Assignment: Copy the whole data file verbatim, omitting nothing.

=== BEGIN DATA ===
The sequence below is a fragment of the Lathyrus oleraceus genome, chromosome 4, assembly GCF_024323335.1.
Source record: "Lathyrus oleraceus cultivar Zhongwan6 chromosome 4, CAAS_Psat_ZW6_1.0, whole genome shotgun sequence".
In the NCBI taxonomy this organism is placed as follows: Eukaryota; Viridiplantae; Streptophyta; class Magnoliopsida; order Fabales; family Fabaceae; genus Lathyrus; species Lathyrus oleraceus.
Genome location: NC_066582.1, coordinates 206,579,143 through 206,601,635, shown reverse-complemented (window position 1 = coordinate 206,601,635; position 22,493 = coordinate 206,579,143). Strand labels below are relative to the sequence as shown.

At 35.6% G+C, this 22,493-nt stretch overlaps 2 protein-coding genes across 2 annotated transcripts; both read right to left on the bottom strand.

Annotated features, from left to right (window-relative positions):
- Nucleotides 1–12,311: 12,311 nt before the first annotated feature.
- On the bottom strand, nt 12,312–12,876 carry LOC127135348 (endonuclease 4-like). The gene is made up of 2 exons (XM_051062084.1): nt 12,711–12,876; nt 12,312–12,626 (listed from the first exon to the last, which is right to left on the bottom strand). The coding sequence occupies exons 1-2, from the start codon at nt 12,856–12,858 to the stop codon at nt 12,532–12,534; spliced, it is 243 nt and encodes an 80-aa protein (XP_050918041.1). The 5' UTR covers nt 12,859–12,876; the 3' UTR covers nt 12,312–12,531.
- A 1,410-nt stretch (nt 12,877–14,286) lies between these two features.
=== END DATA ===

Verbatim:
The sequence below is a fragment of the Lathyrus oleraceus genome, chromosome 4, assembly GCF_024323335.1.
Source record: "Lathyrus oleraceus cultivar Zhongwan6 chromosome 4, CAAS_Psat_ZW6_1.0, whole genome shotgun sequence".
In the NCBI taxonomy this organism is placed as follows: Eukaryota; Viridiplantae; Streptophyta; class Magnoliopsida; order Fabales; family Fabaceae; genus Lathyrus; species Lathyrus oleraceus.
Genome location: NC_066582.1, coordinates 206,579,143 through 206,601,635, shown reverse-complemented (window position 1 = coordinate 206,601,635; position 22,493 = coordinate 206,579,143). Strand labels below are relative to the sequence as shown.

At 35.6% G+C, this 22,493-nt stretch overlaps 2 protein-coding genes across 2 annotated transcripts; both read right to left on the bottom strand.

Annotated features, from left to right (window-relative positions):
- Nucleotides 1–12,311: 12,311 nt before the first annotated feature.
- On the bottom strand, nt 12,312–12,876 carry LOC127135348 (endonuclease 4-like). The gene is made up of 2 exons (XM_051062084.1): nt 12,711–12,876; nt 12,312–12,626 (listed from the first exon to the last, which is right to left on the bottom strand). The coding sequence occupies exons 1-2, from the start codon at nt 12,856–12,858 to the stop codon at nt 12,532–12,534; spliced, it is 243 nt and encodes an 80-aa protein (XP_050918041.1). The 5' UTR covers nt 12,859–12,876; the 3' UTR covers nt 12,312–12,531.
- A 1,410-nt stretch (nt 12,877–14,286) lies between these two features.